Saturday, May 11, 2019

Handshakes and Contracts in Modern Bodybuilding

A very famous bodybuilder, who used to wear jumpsuits at expos, and who's very, very strong, once told me he had a contract with a giant supplement company all based on a handshake. For years, the checks always came in, he worked his butt off, and everyone was happy. Then all of a sudden, things started to change, maybe the company sold, and that contract they had was no more (at least that's what he thought). He could have sued, but didn't. I'm an attorney and there have been a great many times, I've salivated at the thought of suing a company (or two). A first year, no a first semester, law school student could unleash a lawsuit on a contract breacher that would make their head spin, but is it worth it? That's what it really amounts to. The cases I've contemplated would cost me more time and effort than they're worth, but what about my friend, whose entire family depended on that money? If the sponsorship is your livelihood, then the stakes are way higher.

Years ago, a person's word was everything. If a man agreed to terms, it was done. It was cast in stone. If a man told you he'd pay, he'd do whatever it took to live up to his promise. It wasn't just about doing the right thing, entirely, it was also about honor, his own personal honor. Those values have been severely eroded today, but there's still people who do business this way. I'm one of them. If you give me your word, that's good enough for me.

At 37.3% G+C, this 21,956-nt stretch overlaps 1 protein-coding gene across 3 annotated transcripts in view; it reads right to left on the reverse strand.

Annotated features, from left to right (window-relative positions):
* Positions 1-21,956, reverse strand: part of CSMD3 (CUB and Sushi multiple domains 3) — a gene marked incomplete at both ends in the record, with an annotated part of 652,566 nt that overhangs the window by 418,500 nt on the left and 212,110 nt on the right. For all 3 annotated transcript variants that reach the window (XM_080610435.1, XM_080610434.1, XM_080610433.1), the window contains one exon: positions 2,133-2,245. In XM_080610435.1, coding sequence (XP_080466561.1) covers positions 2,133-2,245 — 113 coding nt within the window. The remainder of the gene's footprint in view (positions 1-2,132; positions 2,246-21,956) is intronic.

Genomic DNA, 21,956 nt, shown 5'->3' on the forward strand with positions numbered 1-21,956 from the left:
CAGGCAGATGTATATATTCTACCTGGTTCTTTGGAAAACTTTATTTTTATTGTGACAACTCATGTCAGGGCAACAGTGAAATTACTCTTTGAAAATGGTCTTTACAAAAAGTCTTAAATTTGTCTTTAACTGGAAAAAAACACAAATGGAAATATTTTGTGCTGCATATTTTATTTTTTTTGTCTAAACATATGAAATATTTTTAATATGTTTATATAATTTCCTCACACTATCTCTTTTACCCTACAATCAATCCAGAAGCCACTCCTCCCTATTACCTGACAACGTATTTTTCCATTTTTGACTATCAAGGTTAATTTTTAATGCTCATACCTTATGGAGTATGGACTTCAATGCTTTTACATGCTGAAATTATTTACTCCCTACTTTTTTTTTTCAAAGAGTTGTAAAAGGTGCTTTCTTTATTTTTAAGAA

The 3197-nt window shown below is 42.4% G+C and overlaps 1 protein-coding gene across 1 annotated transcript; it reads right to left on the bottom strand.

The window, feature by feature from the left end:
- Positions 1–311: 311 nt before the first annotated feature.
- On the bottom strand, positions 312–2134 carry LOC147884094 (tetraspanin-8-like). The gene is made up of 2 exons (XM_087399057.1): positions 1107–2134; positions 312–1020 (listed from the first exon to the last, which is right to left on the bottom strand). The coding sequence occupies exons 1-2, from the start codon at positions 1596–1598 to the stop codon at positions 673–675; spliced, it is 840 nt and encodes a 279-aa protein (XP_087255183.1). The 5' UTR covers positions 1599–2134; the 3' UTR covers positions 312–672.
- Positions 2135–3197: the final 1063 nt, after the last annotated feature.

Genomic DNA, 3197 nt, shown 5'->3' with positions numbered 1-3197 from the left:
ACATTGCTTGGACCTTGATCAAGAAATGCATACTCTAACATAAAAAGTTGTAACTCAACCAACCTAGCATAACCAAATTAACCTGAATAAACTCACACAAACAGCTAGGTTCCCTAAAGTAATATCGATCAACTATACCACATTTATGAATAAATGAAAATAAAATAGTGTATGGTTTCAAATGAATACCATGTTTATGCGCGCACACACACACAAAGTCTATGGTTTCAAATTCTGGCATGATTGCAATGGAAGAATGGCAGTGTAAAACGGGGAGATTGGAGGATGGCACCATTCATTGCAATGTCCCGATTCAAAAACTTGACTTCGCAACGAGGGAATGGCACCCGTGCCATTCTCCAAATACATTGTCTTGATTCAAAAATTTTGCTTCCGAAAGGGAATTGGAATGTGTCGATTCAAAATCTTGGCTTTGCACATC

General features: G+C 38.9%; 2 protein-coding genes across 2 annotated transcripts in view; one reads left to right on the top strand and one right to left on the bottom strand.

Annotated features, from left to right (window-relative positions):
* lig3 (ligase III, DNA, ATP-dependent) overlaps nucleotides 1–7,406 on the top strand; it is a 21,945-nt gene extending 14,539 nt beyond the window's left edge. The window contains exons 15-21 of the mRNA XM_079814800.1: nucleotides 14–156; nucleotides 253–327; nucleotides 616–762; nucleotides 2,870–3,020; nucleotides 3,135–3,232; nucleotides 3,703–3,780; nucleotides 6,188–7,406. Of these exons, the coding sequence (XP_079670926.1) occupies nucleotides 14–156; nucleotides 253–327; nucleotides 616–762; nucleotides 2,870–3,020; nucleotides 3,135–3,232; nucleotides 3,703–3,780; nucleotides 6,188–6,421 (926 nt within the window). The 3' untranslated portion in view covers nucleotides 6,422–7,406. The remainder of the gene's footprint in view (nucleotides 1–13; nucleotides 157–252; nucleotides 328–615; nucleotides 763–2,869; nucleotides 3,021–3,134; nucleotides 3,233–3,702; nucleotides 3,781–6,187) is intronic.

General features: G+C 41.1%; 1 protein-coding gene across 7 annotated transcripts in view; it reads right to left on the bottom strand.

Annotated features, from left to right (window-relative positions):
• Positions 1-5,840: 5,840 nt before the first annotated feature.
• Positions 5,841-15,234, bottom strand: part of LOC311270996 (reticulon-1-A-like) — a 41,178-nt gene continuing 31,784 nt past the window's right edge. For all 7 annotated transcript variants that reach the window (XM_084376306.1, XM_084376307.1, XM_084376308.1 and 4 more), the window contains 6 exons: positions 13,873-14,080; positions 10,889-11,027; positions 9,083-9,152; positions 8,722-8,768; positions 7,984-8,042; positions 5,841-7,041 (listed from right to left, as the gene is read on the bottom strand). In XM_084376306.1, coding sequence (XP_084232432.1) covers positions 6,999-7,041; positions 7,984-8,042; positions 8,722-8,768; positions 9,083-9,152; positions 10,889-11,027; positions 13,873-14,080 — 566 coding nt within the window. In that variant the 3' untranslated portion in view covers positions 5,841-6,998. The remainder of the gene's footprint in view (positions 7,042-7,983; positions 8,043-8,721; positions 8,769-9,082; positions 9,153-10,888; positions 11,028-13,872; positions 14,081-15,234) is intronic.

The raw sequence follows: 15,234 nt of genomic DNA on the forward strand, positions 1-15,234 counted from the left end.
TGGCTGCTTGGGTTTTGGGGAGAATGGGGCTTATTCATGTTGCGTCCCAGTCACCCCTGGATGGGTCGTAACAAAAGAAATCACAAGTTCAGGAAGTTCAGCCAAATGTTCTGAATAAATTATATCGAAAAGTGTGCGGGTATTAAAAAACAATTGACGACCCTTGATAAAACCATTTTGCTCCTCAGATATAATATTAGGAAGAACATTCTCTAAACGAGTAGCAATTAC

That being said, every email, every text message, and every voicemail that manifests the parties' mutual assent, of an offer and acceptance, provided there's adequate consideration, results in a fully binding and enforceable contract. You don't need a formal writing; sometimes, even a napkin with some scribbling on it, is all it takes.

With regards to sponsorships - it's on you. If you're talking about trivial amounts of money, then a handshake might suffice, but you're taking a chance. If it's your mortgage, car note, and/or the sole means for your financial survival, a contract might be the better choice.

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